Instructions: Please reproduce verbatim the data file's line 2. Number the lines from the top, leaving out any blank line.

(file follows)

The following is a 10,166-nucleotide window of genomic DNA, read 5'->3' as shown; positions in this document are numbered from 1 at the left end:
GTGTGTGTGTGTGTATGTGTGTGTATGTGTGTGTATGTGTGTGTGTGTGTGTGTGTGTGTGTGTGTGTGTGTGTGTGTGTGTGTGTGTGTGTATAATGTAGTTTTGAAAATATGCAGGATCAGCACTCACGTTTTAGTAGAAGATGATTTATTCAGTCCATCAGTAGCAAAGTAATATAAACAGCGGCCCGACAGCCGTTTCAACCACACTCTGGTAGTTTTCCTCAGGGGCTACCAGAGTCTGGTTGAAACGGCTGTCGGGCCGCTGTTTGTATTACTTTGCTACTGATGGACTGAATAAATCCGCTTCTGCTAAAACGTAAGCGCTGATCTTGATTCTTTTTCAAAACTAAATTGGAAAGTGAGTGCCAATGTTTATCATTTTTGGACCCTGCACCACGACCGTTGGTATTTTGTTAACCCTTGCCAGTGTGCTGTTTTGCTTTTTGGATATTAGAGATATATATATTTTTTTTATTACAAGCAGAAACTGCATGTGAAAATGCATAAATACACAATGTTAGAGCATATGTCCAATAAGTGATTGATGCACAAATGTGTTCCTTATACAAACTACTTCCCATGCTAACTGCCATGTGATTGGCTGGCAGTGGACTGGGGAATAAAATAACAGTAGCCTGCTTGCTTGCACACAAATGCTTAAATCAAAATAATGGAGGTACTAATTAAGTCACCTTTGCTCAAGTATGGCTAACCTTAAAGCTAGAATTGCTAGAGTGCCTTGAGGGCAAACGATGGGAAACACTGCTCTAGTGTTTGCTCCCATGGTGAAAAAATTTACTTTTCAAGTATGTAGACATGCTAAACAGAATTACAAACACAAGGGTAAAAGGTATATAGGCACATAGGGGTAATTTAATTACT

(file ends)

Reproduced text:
GTGTGTGTGTGTGTATGTGTGTGTATGTGTGTGTATGTGTGTGTGTGTGTGTGTGTGTGTGTGTGTGTGTGTGTGTGTGTGTGTGTGTGTGTATAATGTAGTTTTGAAAATATGCAGGATCAGCACTCACGTTTTAGTAGAAGATGATTTATTCAGTCCATCAGTAGCAAAGTAATATAAACAGCGGCCCGACAGCCGTTTCAACCACACTCTGGTAGTTTTCCTCAGGGGCTACCAGAGTCTGGTTGAAACGGCTGTCGGGCCGCTGTTTGTATTACTTTGCTACTGATGGACTGAATAAATCCGCTTCTGCTAAAACGTAAGCGCTGATCTTGATTCTTTTTCAAAACTAAATTGGAAAGTGAGTGCCAATGTTTATCATTTTTGGACCCTGCACCACGACCGTTGGTATTTTGTTAACCCTTGCCAGTGTGCTGTTTTGCTTTTTGGATATTAGAGATATATATATTTTTTTTATTACAAGCAGAAACTGCATGTGAAAATGCATAAATACACAATGTTAGAGCATATGTCCAATAAGTGATTGATGCACAAATGTGTTCCTTATACAAACTACTTCCCATGCTAACTGCCATGTGATTGGCTGGCAGTGGACTGGGGAATAAAATAACAGTAGCCTGCTTGCTTGCACACAAATGCTTAAATCAAAATAATGGAGGTACTAATTAAGTCACCTTTGCTCAAGTATGGCTAACCTTAAAGCTAGAATTGCTAGAGTGCCTTGAGGGCAAACGATGGGAAACACTGCTCTAGTGTTTGCTCCCATGGTGAAAAAATTTACTTTTCAAGTATGTAGACATGCTAAACAGAATTACAAACACAAGGGTAAAAGGTATATAGGCACATAGGGGTAATTTAATTACT